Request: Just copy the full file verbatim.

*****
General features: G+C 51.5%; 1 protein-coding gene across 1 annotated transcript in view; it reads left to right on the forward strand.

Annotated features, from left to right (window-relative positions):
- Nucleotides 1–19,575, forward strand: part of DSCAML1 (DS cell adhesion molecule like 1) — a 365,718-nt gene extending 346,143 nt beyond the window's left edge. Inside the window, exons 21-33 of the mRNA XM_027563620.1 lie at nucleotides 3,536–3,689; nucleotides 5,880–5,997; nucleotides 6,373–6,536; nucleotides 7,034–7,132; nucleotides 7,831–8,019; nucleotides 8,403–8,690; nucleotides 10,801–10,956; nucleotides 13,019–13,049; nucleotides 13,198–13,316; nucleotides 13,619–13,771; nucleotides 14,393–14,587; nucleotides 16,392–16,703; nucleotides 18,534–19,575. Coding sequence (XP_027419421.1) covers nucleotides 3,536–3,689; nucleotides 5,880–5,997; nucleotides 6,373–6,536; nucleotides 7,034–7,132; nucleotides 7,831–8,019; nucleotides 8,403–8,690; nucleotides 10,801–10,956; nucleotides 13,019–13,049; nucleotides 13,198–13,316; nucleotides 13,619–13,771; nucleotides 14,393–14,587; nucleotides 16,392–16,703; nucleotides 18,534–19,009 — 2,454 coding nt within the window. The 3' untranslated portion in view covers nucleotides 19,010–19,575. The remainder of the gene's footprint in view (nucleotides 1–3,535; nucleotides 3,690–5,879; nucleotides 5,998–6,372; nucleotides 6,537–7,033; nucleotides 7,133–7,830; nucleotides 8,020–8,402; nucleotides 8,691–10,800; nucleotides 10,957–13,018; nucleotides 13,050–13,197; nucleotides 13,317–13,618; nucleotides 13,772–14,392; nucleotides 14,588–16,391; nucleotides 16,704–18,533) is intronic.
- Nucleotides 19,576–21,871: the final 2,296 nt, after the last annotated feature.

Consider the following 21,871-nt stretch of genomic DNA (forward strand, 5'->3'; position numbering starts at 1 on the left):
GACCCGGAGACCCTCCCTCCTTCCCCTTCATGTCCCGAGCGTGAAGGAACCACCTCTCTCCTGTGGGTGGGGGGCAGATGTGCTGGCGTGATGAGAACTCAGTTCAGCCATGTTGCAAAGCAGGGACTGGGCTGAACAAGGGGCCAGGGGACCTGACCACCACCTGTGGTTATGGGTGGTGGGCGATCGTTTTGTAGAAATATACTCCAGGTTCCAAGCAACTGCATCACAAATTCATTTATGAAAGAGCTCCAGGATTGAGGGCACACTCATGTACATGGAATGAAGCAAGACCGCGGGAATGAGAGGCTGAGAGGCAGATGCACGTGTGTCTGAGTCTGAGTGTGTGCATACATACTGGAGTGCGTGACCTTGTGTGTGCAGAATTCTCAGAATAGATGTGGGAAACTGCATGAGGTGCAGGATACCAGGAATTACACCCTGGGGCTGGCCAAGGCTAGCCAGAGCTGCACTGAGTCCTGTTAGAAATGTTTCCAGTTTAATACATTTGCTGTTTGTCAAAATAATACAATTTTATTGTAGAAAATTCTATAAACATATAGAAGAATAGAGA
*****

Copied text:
General features: G+C 51.5%; 1 protein-coding gene across 1 annotated transcript in view; it reads left to right on the forward strand.

Annotated features, from left to right (window-relative positions):
- Nucleotides 1–19,575, forward strand: part of DSCAML1 (DS cell adhesion molecule like 1) — a 365,718-nt gene extending 346,143 nt beyond the window's left edge. Inside the window, exons 21-33 of the mRNA XM_027563620.1 lie at nucleotides 3,536–3,689; nucleotides 5,880–5,997; nucleotides 6,373–6,536; nucleotides 7,034–7,132; nucleotides 7,831–8,019; nucleotides 8,403–8,690; nucleotides 10,801–10,956; nucleotides 13,019–13,049; nucleotides 13,198–13,316; nucleotides 13,619–13,771; nucleotides 14,393–14,587; nucleotides 16,392–16,703; nucleotides 18,534–19,575. Coding sequence (XP_027419421.1) covers nucleotides 3,536–3,689; nucleotides 5,880–5,997; nucleotides 6,373–6,536; nucleotides 7,034–7,132; nucleotides 7,831–8,019; nucleotides 8,403–8,690; nucleotides 10,801–10,956; nucleotides 13,019–13,049; nucleotides 13,198–13,316; nucleotides 13,619–13,771; nucleotides 14,393–14,587; nucleotides 16,392–16,703; nucleotides 18,534–19,009 — 2,454 coding nt within the window. The 3' untranslated portion in view covers nucleotides 19,010–19,575. The remainder of the gene's footprint in view (nucleotides 1–3,535; nucleotides 3,690–5,879; nucleotides 5,998–6,372; nucleotides 6,537–7,033; nucleotides 7,133–7,830; nucleotides 8,020–8,402; nucleotides 8,691–10,800; nucleotides 10,957–13,018; nucleotides 13,050–13,197; nucleotides 13,317–13,618; nucleotides 13,772–14,392; nucleotides 14,588–16,391; nucleotides 16,704–18,533) is intronic.
- Nucleotides 19,576–21,871: the final 2,296 nt, after the last annotated feature.

Consider the following 21,871-nt stretch of genomic DNA (forward strand, 5'->3'; position numbering starts at 1 on the left):
GACCCGGAGACCCTCCCTCCTTCCCCTTCATGTCCCGAGCGTGAAGGAACCACCTCTCTCCTGTGGGTGGGGGGCAGATGTGCTGGCGTGATGAGAACTCAGTTCAGCCATGTTGCAAAGCAGGGACTGGGCTGAACAAGGGGCCAGGGGACCTGACCACCACCTGTGGTTATGGGTGGTGGGCGATCGTTTTGTAGAAATATACTCCAGGTTCCAAGCAACTGCATCACAAATTCATTTATGAAAGAGCTCCAGGATTGAGGGCACACTCATGTACATGGAATGAAGCAAGACCGCGGGAATGAGAGGCTGAGAGGCAGATGCACGTGTGTCTGAGTCTGAGTGTGTGCATACATACTGGAGTGCGTGACCTTGTGTGTGCAGAATTCTCAGAATAGATGTGGGAAACTGCATGAGGTGCAGGATACCAGGAATTACACCCTGGGGCTGGCCAAGGCTAGCCAGAGCTGCACTGAGTCCTGTTAGAAATGTTTCCAGTTTAATACATTTGCTGTTTGTCAAAATAATACAATTTTATTGTAGAAAATTCTATAAACATATAGAAGAATAGAGA